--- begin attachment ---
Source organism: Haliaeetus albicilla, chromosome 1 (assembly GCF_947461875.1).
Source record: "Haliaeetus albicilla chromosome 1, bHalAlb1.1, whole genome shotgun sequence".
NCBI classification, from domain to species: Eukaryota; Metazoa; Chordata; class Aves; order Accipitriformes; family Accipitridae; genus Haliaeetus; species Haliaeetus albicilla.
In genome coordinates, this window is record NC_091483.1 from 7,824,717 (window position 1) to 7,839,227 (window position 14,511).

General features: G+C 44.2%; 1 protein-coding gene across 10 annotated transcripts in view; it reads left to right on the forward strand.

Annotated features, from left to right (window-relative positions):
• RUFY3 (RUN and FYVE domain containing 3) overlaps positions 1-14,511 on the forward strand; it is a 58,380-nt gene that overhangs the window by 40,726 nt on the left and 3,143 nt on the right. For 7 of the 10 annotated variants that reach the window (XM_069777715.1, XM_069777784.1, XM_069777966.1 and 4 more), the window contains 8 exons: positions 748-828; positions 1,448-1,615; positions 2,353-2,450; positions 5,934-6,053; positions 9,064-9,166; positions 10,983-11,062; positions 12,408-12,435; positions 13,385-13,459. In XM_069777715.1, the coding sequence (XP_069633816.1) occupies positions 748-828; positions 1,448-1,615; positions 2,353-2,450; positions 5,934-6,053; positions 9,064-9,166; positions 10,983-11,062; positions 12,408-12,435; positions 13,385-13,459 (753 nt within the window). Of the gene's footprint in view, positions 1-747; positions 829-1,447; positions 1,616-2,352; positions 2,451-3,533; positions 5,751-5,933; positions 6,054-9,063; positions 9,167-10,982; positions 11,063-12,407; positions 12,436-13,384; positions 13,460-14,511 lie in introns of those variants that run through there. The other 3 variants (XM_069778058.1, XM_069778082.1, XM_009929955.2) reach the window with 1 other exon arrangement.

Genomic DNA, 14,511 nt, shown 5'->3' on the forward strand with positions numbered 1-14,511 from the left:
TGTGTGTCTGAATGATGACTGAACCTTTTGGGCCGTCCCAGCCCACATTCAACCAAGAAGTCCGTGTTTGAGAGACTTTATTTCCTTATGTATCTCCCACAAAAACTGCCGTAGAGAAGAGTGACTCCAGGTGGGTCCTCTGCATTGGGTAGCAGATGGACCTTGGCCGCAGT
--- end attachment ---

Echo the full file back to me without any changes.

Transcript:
Source organism: Haliaeetus albicilla, chromosome 1 (assembly GCF_947461875.1).
Source record: "Haliaeetus albicilla chromosome 1, bHalAlb1.1, whole genome shotgun sequence".
NCBI classification, from domain to species: Eukaryota; Metazoa; Chordata; class Aves; order Accipitriformes; family Accipitridae; genus Haliaeetus; species Haliaeetus albicilla.
In genome coordinates, this window is record NC_091483.1 from 7,824,717 (window position 1) to 7,839,227 (window position 14,511).

General features: G+C 44.2%; 1 protein-coding gene across 10 annotated transcripts in view; it reads left to right on the forward strand.

Annotated features, from left to right (window-relative positions):
• RUFY3 (RUN and FYVE domain containing 3) overlaps positions 1-14,511 on the forward strand; it is a 58,380-nt gene that overhangs the window by 40,726 nt on the left and 3,143 nt on the right. For 7 of the 10 annotated variants that reach the window (XM_069777715.1, XM_069777784.1, XM_069777966.1 and 4 more), the window contains 8 exons: positions 748-828; positions 1,448-1,615; positions 2,353-2,450; positions 5,934-6,053; positions 9,064-9,166; positions 10,983-11,062; positions 12,408-12,435; positions 13,385-13,459. In XM_069777715.1, the coding sequence (XP_069633816.1) occupies positions 748-828; positions 1,448-1,615; positions 2,353-2,450; positions 5,934-6,053; positions 9,064-9,166; positions 10,983-11,062; positions 12,408-12,435; positions 13,385-13,459 (753 nt within the window). Of the gene's footprint in view, positions 1-747; positions 829-1,447; positions 1,616-2,352; positions 2,451-3,533; positions 5,751-5,933; positions 6,054-9,063; positions 9,167-10,982; positions 11,063-12,407; positions 12,436-13,384; positions 13,460-14,511 lie in introns of those variants that run through there. The other 3 variants (XM_069778058.1, XM_069778082.1, XM_009929955.2) reach the window with 1 other exon arrangement.

Genomic DNA, 14,511 nt, shown 5'->3' on the forward strand with positions numbered 1-14,511 from the left:
TGTGTGTCTGAATGATGACTGAACCTTTTGGGCCGTCCCAGCCCACATTCAACCAAGAAGTCCGTGTTTGAGAGACTTTATTTCCTTATGTATCTCCCACAAAAACTGCCGTAGAGAAGAGTGACTCCAGGTGGGTCCTCTGCATTGGGTAGCAGATGGACCTTGGCCGCAGT